Protection of Personal Information Act Summary (POPIA)

The Protection of Personal Information Act (POPIA) is South Africa’s data protection law. This is a summary or short explanation of why it is important, who it affects, what the timeline is, and what action you should take. This article also provides you with links so you can read further on the Protection of Personal Information Act.

Why do we need the Protection of Personal Information Act

Essentially, the purpose of the Protection of Personal Information Act (POPIA) is to protect people from harm by protecting their personal information. To stop their money being stolen, to stop their identity being stolen, and generally to protect their privacy, which is a fundamental human right.

To achieve this, the Protection of Personal Information Act sets conditions for when it is lawful for someone to process someone else’s personal information.

Who are the Role Players?

The Protection of Personal Information Act (POPIA) involves three parties (who can be natural or juristic persons):

  • The data subject: the person to whom the information relates.
  • The responsible party: the person who determines why and how to process. For example, profit companies, non-profit companies, governments, state agencies and people. Called controllers in other jurisdictions
  • The operator: a person who processes personal information on behalf of the responsible party. For example, an IT vendor. Called processors in other jurisdictions.

The Protection of Personal Information Act places various obligations on the responsible party, which is the body ultimately responsible for the lawful processing of personal information. Responsible parties should only use operators that can meet the requirements of lawful personal information processing prescribed by the Protection of Personal Information Act.

The Timeline of POPIA

The POPI commencement date is 1 July 2020 which makes the deadline for organisations to comply 1 July 2021.  Use our infographic to work out what your next steps should be.

What action should I take?

  • Empower yourself with practical knowledge by joining a Data Protection Programme, attending a Data Protection practical essentials workshops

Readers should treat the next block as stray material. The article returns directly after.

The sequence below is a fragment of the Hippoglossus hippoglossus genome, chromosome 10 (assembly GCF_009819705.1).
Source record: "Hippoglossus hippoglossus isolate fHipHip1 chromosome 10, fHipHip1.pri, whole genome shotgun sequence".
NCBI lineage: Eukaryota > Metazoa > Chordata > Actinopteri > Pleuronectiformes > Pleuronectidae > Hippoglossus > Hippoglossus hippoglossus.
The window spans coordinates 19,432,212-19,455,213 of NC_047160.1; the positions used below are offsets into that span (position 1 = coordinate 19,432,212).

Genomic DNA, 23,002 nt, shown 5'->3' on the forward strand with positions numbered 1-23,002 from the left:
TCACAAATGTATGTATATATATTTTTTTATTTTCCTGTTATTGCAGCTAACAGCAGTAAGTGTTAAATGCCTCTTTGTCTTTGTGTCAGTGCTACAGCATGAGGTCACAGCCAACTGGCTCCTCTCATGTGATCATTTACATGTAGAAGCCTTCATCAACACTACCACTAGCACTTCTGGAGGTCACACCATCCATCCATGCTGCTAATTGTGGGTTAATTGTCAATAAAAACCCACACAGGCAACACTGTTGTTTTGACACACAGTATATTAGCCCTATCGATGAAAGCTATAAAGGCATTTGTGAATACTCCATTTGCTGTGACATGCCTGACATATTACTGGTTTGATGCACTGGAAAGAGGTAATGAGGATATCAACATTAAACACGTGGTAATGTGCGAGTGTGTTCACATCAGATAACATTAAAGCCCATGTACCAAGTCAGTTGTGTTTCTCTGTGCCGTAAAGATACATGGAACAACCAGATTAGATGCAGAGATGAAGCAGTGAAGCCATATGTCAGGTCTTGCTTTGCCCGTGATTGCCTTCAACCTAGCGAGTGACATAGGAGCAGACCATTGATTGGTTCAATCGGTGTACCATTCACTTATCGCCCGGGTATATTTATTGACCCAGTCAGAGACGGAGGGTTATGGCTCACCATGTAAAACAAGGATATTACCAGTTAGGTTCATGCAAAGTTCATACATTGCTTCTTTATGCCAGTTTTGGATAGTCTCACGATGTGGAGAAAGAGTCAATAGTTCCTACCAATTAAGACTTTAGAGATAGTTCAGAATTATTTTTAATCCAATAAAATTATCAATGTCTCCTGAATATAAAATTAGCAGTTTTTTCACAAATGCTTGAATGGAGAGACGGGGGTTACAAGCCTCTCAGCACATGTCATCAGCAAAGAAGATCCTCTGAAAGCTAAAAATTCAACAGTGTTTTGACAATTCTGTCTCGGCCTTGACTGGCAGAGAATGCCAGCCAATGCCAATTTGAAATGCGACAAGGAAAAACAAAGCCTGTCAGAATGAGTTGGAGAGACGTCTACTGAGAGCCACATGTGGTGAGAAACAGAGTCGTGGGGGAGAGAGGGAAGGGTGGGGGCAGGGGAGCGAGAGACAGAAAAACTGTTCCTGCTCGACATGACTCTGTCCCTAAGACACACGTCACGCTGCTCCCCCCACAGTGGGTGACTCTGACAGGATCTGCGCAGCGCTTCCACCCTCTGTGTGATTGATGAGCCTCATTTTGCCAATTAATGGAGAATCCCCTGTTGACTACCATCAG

• Get assistance by finding out how we can help you with privacy and data protection.
  • Increase your knowledge on POPIA by reading it online.
  • Enquire to find out how we can help with your specific requirement – we’ll give you a fixed price quote.

Who is affected

Any natural or juristic person who processes personal information, including large corporates and government. The data protection laws of many other countries exempt SMEs, but not currently in South Africa. Maybe the Information Regulator will exempt some natural person and SMEs from complying. Only time will tell in this regard. Some processing of personal information is excluded.

What steps will you have to take to comply?

Responsible parties will have to take various steps to comply. For example:

  1. Appoint an Information Officer.
  2. Draft a Privacy Policy.
  3. Raise awareness amongst all employees.
  4. Amend contracts with operators.
  5. Report data breaches to the regulator and data subjects.
  6. Check that they can lawfully transfer personal information to other countries.
  7. Only share personal information when they are lawfully able to.

What are the Penalties for Non-compliance?

There are essentially two legal penalties or consequences for the responsible party:

  1. A fine or imprisonment of between R1 million and R10 million or one to ten years in jail.
  2. Paying compensation to data subjects for the damage they have suffered.

It is very unlikely that anyone will go to jail and the fines are small compared to other jurisdictions. The other penalties include:

  • Reputation damage
  • Losing customers (and employees)
  • Failing to attract new customers

But your main motivation for complying with the Protection of Personal Information Act (POPIA) should be to protect people from harm.

Source: Michalsons